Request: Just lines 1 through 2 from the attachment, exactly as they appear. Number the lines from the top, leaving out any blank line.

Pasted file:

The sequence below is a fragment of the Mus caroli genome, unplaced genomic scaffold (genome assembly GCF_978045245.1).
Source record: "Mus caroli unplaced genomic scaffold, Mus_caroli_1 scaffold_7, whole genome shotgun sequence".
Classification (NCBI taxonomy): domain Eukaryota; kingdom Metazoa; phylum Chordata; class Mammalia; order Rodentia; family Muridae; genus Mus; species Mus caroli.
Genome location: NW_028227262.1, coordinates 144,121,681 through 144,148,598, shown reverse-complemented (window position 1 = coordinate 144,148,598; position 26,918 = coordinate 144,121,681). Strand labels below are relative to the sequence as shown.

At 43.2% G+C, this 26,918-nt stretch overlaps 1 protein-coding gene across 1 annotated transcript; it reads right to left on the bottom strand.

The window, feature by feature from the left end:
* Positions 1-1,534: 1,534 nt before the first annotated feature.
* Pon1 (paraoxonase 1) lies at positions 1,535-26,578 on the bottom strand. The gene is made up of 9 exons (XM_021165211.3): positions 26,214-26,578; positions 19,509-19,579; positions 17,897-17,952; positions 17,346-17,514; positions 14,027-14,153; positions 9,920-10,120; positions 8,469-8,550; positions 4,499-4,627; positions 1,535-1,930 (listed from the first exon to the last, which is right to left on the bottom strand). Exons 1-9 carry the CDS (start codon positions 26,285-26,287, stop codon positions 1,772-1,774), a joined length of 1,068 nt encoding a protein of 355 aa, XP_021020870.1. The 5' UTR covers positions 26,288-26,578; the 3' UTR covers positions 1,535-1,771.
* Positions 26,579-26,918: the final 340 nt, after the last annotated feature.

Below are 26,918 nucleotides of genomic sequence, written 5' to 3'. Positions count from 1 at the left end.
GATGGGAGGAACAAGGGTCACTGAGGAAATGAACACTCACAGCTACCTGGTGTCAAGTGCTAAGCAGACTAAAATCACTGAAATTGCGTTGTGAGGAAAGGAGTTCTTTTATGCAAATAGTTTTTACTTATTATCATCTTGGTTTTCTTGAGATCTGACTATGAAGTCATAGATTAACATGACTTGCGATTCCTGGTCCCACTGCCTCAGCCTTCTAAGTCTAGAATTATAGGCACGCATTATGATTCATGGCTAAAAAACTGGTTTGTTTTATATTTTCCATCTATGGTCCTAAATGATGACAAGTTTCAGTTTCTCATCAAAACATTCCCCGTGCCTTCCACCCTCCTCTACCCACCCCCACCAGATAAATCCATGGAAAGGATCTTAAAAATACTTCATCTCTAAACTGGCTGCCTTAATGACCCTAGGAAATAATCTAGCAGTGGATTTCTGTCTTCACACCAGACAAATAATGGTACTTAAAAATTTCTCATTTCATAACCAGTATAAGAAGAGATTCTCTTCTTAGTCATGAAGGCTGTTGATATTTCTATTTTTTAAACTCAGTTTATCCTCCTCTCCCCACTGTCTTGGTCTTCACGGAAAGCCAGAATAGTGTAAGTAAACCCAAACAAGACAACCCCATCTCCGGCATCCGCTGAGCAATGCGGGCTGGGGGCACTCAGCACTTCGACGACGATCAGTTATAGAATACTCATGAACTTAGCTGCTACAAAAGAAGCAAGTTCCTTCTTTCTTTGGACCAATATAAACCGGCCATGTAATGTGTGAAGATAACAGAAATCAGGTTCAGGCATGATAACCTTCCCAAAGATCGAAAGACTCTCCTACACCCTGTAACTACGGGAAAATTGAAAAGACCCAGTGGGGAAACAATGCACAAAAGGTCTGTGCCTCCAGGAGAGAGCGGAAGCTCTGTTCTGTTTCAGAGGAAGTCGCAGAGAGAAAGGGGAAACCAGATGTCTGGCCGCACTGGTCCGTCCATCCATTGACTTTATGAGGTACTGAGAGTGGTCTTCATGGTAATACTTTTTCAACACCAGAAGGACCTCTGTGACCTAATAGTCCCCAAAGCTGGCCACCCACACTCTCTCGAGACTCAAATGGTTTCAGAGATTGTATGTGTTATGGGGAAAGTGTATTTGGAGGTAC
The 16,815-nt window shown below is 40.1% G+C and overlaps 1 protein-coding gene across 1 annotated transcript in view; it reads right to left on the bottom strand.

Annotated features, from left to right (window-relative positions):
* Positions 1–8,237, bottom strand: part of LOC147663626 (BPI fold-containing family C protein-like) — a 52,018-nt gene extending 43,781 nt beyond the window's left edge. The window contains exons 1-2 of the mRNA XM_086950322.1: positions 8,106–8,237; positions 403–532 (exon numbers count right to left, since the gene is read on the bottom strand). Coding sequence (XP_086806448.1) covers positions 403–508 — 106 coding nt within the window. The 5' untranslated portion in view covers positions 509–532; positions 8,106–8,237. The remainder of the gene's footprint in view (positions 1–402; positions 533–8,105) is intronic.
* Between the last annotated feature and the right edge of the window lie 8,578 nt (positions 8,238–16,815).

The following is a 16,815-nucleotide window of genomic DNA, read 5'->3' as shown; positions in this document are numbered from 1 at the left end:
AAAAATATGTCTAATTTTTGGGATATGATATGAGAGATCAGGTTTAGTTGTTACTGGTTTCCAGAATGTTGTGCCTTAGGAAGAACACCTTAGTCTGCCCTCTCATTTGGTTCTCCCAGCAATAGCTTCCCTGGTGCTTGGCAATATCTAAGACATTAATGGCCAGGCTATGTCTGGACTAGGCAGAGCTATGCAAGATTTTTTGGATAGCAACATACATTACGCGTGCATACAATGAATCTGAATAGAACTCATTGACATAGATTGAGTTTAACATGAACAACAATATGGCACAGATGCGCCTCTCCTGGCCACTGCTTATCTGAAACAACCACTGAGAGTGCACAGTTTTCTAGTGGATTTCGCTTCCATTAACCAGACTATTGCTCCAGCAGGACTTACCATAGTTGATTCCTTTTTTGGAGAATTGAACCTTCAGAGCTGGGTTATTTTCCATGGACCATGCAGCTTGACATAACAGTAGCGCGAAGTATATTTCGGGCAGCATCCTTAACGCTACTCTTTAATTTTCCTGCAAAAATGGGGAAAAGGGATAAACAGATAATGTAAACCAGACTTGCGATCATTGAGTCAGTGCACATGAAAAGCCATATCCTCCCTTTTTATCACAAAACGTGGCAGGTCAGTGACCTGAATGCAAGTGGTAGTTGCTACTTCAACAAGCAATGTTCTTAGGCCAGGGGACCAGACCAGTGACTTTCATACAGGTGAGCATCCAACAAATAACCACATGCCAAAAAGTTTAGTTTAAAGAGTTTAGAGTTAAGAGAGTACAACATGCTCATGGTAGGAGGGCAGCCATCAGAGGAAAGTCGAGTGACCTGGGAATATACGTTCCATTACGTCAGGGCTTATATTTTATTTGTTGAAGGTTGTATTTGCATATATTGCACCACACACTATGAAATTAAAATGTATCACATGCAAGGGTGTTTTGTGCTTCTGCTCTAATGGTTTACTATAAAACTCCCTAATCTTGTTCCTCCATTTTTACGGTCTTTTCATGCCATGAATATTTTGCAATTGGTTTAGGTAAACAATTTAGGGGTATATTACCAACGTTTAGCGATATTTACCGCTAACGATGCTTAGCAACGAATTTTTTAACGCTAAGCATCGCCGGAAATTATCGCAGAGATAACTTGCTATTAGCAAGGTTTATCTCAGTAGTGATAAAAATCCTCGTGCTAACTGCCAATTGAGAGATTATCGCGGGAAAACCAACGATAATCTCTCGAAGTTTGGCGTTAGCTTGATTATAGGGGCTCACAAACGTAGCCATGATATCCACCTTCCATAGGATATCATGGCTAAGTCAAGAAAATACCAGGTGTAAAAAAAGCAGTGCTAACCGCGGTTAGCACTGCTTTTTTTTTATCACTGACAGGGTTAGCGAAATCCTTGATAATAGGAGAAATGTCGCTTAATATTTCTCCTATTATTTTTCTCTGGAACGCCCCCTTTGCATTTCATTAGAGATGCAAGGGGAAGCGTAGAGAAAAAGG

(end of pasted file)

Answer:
The sequence below is a fragment of the Mus caroli genome, unplaced genomic scaffold (genome assembly GCF_978045245.1).
Source record: "Mus caroli unplaced genomic scaffold, Mus_caroli_1 scaffold_7, whole genome shotgun sequence".